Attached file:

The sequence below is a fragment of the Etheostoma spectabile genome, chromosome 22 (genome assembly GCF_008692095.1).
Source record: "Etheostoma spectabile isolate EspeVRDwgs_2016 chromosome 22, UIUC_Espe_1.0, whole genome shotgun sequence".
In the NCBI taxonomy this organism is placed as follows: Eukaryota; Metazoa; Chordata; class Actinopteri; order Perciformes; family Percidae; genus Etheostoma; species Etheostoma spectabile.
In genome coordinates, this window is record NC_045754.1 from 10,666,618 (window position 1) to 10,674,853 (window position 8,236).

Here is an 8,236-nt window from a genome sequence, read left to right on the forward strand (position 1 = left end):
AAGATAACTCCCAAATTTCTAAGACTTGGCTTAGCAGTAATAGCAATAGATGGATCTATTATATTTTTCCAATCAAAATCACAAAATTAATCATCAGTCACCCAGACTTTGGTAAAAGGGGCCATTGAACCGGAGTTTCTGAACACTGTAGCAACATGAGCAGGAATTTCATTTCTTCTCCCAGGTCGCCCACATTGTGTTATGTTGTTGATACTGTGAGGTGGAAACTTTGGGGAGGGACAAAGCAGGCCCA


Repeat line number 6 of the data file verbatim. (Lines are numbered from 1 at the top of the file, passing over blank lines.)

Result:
AAGATAACTCCCAAATTTCTAAGACTTGGCTTAGCAGTAATAGCAATAGATGGATCTATTATATTTTTCCAATCAAAATCACAAAATTAATCATCAGTCACCCAGACTTTGGTAAAAGGGGCCATTGAACCGGAGTTTCTGAACACTGTAGCAACATGAGCAGGAATTTCATTTCTTCTCCCAGGTCGCCCACATTGTGTTATGTTGTTGATACTGTGAGGTGGAAACTTTGGGGAGGGACAAAGCAGGCCCA